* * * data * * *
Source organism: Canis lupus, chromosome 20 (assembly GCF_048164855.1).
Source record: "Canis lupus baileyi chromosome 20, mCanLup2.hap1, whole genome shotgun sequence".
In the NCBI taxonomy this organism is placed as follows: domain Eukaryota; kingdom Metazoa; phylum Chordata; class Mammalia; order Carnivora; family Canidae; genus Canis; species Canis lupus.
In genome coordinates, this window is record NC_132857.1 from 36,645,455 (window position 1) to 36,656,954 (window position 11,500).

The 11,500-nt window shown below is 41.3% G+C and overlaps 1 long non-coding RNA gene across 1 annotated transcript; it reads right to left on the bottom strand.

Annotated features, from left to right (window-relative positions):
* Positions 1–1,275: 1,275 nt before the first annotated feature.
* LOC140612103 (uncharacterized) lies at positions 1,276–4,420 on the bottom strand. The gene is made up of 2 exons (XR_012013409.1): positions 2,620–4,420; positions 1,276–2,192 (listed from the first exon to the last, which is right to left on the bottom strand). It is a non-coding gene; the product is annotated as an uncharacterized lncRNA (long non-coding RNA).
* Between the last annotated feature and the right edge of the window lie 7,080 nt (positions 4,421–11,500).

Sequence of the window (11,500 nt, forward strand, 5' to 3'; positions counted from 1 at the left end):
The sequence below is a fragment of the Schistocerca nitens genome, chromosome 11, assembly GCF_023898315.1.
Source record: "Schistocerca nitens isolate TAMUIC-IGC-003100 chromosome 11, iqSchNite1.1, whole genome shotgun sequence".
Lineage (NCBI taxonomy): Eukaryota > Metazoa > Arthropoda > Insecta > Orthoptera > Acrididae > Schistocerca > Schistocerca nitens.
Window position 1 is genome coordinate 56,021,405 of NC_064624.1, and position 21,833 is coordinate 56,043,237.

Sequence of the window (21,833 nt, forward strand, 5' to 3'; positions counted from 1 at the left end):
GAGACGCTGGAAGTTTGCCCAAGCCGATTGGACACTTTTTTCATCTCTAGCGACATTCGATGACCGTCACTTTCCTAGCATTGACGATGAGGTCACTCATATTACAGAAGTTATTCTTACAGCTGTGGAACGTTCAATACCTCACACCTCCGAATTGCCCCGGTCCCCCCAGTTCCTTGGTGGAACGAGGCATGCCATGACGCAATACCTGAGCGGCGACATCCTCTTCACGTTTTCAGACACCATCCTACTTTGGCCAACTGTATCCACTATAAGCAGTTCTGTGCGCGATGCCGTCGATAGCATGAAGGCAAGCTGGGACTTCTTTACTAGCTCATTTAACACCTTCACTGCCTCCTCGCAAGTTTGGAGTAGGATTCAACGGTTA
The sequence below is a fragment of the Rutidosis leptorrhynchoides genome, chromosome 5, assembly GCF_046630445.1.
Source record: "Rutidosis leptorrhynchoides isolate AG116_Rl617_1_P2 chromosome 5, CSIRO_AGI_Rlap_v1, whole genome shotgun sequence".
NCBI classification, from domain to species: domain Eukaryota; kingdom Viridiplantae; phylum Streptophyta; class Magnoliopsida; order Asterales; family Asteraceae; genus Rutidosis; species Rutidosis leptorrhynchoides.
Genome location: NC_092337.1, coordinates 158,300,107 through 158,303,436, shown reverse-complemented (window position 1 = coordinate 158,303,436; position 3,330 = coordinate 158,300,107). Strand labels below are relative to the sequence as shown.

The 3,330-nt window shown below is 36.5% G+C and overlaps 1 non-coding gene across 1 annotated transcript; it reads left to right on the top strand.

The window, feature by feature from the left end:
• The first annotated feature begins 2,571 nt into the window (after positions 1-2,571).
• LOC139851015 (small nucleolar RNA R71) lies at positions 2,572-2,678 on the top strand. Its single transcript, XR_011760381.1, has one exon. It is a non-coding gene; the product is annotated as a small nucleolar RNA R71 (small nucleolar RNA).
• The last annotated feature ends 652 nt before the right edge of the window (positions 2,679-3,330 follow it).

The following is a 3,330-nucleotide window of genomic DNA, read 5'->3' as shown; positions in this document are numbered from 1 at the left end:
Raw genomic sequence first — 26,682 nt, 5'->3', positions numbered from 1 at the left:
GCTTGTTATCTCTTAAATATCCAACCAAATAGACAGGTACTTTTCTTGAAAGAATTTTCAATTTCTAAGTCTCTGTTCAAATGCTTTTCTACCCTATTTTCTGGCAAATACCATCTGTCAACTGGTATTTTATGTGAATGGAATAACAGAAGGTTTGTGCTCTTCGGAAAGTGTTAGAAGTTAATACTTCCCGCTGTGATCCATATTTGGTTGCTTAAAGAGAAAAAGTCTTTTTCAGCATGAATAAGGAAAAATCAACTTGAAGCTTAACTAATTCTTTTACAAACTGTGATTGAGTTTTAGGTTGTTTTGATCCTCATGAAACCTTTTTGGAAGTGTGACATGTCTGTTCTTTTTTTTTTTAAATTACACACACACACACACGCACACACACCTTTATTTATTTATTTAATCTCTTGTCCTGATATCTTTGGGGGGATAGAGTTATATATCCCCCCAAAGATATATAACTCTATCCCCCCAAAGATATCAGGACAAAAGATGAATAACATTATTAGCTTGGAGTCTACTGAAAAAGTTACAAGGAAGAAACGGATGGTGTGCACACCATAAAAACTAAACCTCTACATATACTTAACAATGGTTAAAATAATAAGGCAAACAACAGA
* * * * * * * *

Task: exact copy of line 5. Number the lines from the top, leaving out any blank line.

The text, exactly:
The 11,500-nt window shown below is 41.3% G+C and overlaps 1 long non-coding RNA gene across 1 annotated transcript; it reads right to left on the bottom strand.